Some people may say that sequels are never as good as their predecessors, and “Be Cool,” the decade-later follow-up to “Get Shorty,” does little to prove otherwise. Former loan shark Chili Palmer (John Travolta) is tired of movie-producing and wants to try his hand at the music business. He woos the widowed record label owner, Edie Athens (Uma Thurman), who helps him break an aspiring singer, Linda Moon (R&B singer Christina Milian), into stardom.
While the movie is supposed to continue the “Get Shorty Plot,” it ends up copying it, only substituting movies for music. Perhaps the writer thought that because of the 10-year gap between films, the same plot would still be new and exciting, but instead it proves dull and predictable. Even Travolta could not breathe life to the same jokes and slick one-liners he spoke in “Get Shorty.” The scene where Travolta and Thurman attempt to re-create their dance sequence from “Pulp Fiction” does nothing for the film except make viewers wish they were watching Quentin Tarantino’s classic film instead.
In spite of the repetitive plot, the overwhelming number of appealing actors and musicians saves the film. Travolta does not have many scenes for a lead role, but he is hardly missed when other characters add their unique humor. The best supporting characters are Vince Vaughn’s Raji and The Rock’s Elliot. Raji is a white talent manager who tries to be black, and Elliot is his flamboyantly gay bodyguard who tries to break into acting. The pair brighten an otherwise lackluster story and are hilarious to watch. Another notable addition is a black millionaire rapper, Sin (Cedric the Entertainer), who is followed by an entourage (that includes André 3000) in three bass-pounding, suped-up black Hummers. The comedy is the only aspect of the film that keeps it afloat. The actual storyline of producing the pop star, Linda Moon, is weak and slow.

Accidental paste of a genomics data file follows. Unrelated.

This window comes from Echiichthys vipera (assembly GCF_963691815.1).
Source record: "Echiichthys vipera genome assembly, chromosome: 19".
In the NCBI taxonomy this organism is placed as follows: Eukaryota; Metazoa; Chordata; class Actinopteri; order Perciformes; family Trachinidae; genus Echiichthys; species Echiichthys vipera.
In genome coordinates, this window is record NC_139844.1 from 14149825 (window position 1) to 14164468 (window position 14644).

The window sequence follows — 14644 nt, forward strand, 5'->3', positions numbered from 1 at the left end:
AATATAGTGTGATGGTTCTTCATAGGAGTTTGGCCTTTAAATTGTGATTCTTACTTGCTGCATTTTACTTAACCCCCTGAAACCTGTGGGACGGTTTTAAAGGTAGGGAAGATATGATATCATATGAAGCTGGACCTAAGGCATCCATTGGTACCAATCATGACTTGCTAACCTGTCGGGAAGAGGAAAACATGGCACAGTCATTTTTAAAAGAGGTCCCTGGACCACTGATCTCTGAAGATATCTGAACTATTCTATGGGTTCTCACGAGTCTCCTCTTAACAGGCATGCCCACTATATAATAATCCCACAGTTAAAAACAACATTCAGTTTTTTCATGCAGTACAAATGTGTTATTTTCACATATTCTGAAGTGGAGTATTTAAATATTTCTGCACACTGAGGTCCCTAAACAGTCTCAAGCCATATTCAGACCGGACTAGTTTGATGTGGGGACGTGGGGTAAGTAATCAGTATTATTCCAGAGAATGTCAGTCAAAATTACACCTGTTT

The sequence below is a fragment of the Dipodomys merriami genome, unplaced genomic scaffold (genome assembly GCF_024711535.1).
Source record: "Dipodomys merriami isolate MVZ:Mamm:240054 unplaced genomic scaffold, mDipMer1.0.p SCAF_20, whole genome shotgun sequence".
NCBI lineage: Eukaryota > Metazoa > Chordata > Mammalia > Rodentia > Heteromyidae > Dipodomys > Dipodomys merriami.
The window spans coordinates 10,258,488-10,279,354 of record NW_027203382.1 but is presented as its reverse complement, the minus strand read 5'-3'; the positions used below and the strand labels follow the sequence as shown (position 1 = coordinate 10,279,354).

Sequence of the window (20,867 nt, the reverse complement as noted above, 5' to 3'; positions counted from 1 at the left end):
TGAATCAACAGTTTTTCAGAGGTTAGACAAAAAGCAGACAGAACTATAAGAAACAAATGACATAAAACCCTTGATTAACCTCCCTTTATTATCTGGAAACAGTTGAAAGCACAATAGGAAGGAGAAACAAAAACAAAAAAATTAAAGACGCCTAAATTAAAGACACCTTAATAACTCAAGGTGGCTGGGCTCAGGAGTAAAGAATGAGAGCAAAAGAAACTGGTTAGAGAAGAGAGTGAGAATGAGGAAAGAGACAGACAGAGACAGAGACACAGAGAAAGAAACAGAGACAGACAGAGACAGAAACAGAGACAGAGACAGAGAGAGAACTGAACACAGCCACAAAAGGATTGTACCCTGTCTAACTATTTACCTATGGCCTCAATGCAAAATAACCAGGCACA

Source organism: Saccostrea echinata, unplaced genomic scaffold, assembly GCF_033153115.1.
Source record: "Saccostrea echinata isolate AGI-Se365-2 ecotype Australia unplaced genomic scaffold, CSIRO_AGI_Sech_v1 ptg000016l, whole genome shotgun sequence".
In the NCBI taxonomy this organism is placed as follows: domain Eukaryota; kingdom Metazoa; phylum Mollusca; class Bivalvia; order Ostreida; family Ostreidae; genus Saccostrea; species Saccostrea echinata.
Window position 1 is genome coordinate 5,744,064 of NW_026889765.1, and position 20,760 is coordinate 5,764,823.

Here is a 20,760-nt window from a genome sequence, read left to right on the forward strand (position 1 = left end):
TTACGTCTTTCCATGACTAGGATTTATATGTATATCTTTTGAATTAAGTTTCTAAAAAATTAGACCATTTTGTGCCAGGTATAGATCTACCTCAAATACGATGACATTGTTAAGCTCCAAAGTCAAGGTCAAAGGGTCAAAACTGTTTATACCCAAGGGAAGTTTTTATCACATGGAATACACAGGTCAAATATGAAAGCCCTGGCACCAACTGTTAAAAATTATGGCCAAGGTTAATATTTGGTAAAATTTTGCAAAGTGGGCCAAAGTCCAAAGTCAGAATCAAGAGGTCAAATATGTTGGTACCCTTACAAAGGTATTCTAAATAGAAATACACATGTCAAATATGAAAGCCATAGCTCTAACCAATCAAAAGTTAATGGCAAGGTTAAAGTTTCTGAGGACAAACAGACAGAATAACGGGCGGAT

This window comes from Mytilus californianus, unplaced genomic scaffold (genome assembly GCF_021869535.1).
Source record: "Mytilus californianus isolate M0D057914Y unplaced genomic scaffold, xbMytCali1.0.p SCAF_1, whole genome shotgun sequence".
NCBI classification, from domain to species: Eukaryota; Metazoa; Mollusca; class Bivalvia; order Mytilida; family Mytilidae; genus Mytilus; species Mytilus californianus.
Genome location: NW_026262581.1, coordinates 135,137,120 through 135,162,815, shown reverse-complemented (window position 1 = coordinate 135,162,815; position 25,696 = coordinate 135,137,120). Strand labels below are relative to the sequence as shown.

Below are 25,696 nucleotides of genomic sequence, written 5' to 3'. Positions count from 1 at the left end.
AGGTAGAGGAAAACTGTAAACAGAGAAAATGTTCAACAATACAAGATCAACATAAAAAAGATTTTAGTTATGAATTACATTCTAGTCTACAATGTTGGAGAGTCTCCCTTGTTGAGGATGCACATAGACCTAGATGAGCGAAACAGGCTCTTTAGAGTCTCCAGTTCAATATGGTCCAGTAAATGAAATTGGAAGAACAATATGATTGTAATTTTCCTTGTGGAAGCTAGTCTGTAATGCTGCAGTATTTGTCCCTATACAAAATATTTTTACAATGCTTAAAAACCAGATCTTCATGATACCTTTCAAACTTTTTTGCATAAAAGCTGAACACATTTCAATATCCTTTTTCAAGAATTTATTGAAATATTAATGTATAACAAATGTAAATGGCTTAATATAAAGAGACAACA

Despite a plot hinging on the music business, there is more singing and performing in the film than expected. Linda (Milian) performs on several occasions (including one at the “MTV Video Music Awards”), and even an Aerosmith concert is incorporated. For these reasons alone the film has potential to end up on VH1’s “Movies That Rock” in a couple years. If only Milian’s real music career was as successful as Linda Moon’s.
While “Be Cool” is surely not award-winning material, it serves the purpose of entertaining an audience and make for a fun weekend movie. The film fits the sequel role: It is laidback, has an engaging yet expected plot, and it mixes in amusing and upbeat characters to produce a mediocre film.
Rating: 2.5 stars out of 5